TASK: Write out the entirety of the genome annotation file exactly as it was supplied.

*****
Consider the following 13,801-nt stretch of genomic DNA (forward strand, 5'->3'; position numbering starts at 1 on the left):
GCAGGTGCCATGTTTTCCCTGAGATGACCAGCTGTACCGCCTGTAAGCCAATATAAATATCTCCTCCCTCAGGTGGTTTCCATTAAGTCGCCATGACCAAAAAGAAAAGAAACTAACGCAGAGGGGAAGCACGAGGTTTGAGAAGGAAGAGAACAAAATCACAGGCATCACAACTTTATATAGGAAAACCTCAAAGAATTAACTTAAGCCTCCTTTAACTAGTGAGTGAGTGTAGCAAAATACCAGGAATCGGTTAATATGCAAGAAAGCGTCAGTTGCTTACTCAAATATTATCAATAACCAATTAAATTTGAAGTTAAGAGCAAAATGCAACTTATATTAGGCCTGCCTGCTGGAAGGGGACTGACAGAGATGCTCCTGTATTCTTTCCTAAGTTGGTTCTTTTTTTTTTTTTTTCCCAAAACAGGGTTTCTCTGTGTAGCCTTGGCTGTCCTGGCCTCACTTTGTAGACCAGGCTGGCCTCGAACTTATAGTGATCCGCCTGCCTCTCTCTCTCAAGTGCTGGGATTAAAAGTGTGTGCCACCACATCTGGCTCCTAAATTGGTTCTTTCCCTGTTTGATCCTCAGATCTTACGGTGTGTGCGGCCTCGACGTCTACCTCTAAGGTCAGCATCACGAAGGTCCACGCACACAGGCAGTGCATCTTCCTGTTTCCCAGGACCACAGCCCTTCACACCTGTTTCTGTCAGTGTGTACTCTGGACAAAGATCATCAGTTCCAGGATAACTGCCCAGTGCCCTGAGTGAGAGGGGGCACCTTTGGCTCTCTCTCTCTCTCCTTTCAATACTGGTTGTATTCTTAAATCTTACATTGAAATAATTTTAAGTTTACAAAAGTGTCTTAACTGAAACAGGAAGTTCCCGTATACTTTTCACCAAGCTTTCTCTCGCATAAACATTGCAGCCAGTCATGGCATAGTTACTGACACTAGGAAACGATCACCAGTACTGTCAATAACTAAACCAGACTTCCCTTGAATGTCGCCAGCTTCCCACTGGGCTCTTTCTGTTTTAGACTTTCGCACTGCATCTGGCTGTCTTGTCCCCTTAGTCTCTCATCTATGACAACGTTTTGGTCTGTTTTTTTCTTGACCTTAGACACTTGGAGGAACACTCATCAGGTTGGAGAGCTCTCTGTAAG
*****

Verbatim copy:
Consider the following 13,801-nt stretch of genomic DNA (forward strand, 5'->3'; position numbering starts at 1 on the left):
GCAGGTGCCATGTTTTCCCTGAGATGACCAGCTGTACCGCCTGTAAGCCAATATAAATATCTCCTCCCTCAGGTGGTTTCCATTAAGTCGCCATGACCAAAAAGAAAAGAAACTAACGCAGAGGGGAAGCACGAGGTTTGAGAAGGAAGAGAACAAAATCACAGGCATCACAACTTTATATAGGAAAACCTCAAAGAATTAACTTAAGCCTCCTTTAACTAGTGAGTGAGTGTAGCAAAATACCAGGAATCGGTTAATATGCAAGAAAGCGTCAGTTGCTTACTCAAATATTATCAATAACCAATTAAATTTGAAGTTAAGAGCAAAATGCAACTTATATTAGGCCTGCCTGCTGGAAGGGGACTGACAGAGATGCTCCTGTATTCTTTCCTAAGTTGGTTCTTTTTTTTTTTTTTTCCCAAAACAGGGTTTCTCTGTGTAGCCTTGGCTGTCCTGGCCTCACTTTGTAGACCAGGCTGGCCTCGAACTTATAGTGATCCGCCTGCCTCTCTCTCTCAAGTGCTGGGATTAAAAGTGTGTGCCACCACATCTGGCTCCTAAATTGGTTCTTTCCCTGTTTGATCCTCAGATCTTACGGTGTGTGCGGCCTCGACGTCTACCTCTAAGGTCAGCATCACGAAGGTCCACGCACACAGGCAGTGCATCTTCCTGTTTCCCAGGACCACAGCCCTTCACACCTGTTTCTGTCAGTGTGTACTCTGGACAAAGATCATCAGTTCCAGGATAACTGCCCAGTGCCCTGAGTGAGAGGGGGCACCTTTGGCTCTCTCTCTCTCTCCTTTCAATACTGGTTGTATTCTTAAATCTTACATTGAAATAATTTTAAGTTTACAAAAGTGTCTTAACTGAAACAGGAAGTTCCCGTATACTTTTCACCAAGCTTTCTCTCGCATAAACATTGCAGCCAGTCATGGCATAGTTACTGACACTAGGAAACGATCACCAGTACTGTCAATAACTAAACCAGACTTCCCTTGAATGTCGCCAGCTTCCCACTGGGCTCTTTCTGTTTTAGACTTTCGCACTGCATCTGGCTGTCTTGTCCCCTTAGTCTCTCATCTATGACAACGTTTTGGTCTGTTTTTTTCTTGACCTTAGACACTTGGAGGAACACTCATCAGGTTGGAGAGCTCTCTGTAAG